An Eggplant’s Life Goal: Die at Zahav

Dishes Ten, Eleven, and Twelve: Hummus with Laffa (on the list twice) and Lamb Shoulder at Zahav, 2nd and Dock St,

I made an Excel sheet. I’ve done fairly well for myself thus far, mostly thanks my obsessive organization and uncanny ability to meet people under strange circumstances. I made an Excel sheet with every dish, restaurant, address, and a location marker—Center City; Italian Market; “AC” for Atlantic City, for example—and the order in which I tried the dish. And would you like to know what I found?

There are only 238 dishes.

I counted them three times, forwards and backwards. I matched the names of the dishes. I re-ordered the cells on Excel. There are only 238.

But there are more important things in life.

Katie O., Steph and I went to Zahav, which is awesome because you feel cool just by being there. It feels like a place that cool people would hang out. We ordered the hummus and laffa, which found the rare balance between tahini, chickpeas, and olive oil; not greasy, not too creamy, not gritty. The theme of the night—everything was “not” too anything, it was all perfectly right.

The laffa was lightly peppered and hot out of the laffa-oven, and very pleasant to eat. Then Katie and Steph chose the chocolate semifreddo, which is a thick layer of mousse sitting on a crust, with candied kumquats spooned onto it. It resembles Cool Whip pie, and tastes like a Kinder bar with kumquats. The kumquats were the star- the citrus was so crisp it was like having a mouth full of Florida. Citrus and Kinder bars—of course! Of course!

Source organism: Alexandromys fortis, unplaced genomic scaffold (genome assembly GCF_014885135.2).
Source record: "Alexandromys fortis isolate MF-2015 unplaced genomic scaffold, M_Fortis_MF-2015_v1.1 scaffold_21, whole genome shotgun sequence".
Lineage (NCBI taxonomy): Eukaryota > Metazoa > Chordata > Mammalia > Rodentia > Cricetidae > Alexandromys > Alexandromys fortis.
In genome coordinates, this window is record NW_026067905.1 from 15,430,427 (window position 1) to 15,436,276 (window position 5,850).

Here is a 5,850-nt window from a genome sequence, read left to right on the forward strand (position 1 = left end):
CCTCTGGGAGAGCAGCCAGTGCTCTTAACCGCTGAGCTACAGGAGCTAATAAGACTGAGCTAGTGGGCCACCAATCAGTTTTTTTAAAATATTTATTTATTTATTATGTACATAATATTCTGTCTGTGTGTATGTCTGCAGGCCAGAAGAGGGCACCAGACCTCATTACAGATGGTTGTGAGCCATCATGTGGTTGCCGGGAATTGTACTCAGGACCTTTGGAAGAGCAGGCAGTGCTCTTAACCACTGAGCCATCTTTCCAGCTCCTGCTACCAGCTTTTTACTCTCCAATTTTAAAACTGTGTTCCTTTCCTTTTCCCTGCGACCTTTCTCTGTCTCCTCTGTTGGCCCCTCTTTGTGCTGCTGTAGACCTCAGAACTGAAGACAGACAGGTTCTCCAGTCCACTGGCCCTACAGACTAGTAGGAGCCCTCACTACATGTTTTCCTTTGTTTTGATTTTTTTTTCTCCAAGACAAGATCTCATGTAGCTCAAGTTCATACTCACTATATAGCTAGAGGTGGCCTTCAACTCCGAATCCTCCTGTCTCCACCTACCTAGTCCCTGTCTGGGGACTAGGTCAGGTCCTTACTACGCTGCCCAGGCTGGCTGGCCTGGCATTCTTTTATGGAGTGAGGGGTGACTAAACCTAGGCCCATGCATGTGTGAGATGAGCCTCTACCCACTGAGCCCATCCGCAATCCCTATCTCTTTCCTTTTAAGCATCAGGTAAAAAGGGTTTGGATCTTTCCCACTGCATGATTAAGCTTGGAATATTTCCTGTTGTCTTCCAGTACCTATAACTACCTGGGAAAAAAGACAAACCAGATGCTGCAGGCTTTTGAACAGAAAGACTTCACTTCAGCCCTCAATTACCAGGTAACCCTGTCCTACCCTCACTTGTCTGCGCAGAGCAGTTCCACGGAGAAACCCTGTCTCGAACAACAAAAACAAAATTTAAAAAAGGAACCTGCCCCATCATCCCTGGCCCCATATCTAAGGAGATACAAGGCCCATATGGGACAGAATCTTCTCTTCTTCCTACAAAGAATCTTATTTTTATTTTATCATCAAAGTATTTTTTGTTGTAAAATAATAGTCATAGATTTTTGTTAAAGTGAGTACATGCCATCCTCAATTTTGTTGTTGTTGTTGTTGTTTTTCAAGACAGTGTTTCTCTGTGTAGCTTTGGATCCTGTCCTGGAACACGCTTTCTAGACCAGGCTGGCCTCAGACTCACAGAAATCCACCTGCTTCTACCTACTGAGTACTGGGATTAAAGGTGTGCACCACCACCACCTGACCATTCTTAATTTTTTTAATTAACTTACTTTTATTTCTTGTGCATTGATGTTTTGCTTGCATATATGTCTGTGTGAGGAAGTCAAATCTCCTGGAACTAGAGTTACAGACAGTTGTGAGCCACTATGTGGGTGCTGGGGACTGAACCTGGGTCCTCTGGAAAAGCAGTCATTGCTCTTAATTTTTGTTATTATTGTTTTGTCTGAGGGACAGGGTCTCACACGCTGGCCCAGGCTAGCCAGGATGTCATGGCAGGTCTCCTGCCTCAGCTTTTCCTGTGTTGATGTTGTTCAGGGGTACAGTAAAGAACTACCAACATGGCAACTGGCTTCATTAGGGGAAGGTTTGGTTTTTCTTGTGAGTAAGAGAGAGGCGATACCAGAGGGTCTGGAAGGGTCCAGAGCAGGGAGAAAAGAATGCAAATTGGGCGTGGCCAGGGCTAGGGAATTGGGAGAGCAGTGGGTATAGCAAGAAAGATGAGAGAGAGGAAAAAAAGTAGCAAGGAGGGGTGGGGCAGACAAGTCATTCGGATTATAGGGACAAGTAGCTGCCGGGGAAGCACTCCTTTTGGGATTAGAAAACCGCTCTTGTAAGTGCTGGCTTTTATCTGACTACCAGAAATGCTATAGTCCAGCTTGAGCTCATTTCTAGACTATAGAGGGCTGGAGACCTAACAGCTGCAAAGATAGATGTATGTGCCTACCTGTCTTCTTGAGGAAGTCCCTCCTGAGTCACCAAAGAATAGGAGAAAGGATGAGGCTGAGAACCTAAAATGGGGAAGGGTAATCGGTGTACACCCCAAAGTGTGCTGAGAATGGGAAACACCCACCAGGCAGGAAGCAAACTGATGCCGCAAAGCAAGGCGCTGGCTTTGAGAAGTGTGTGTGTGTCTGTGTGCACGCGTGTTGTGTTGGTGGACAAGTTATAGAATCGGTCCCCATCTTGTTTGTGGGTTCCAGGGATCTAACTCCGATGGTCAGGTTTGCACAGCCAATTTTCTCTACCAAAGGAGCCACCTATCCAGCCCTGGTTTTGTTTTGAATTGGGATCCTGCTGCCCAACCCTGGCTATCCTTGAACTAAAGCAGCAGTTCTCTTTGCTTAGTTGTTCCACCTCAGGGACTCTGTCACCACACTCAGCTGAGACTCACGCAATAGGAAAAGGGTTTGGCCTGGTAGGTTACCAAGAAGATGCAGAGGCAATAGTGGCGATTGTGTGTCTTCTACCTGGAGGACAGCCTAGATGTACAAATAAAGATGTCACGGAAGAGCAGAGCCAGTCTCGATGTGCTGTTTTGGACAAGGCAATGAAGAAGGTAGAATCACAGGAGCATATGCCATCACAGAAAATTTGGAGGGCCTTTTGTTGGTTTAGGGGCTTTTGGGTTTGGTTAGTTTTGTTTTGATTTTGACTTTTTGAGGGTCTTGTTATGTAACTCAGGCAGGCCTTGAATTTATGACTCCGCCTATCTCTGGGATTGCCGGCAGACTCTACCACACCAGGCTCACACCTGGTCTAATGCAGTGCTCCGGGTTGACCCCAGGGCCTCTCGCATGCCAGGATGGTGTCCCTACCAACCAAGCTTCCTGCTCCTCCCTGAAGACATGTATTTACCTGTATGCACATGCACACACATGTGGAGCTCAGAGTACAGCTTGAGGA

I chose the Romanian; it seemed appropriate to replace the lamb shoulder with another meat dish. The Romanian is three chunks of hanger steak and three chunks of eggplant, with a big schmear of roasted red pepper chutney. The steak was so juicy that none of us wanted to chew it because we didn’t want it to end, and the eggplant was very—eggplanty. I wish I could explain how it all tasted, but I don’t know the words—juicy?—flavorful, I guess, and the most eggplant-y an eggplant can be, and the most steak-y a steak can be. How does it work? I don’t know. Some of us use Excel and planners to achieve our potential, but apparently all an eggplant has to do is end its short vegetarian life at Zahav.


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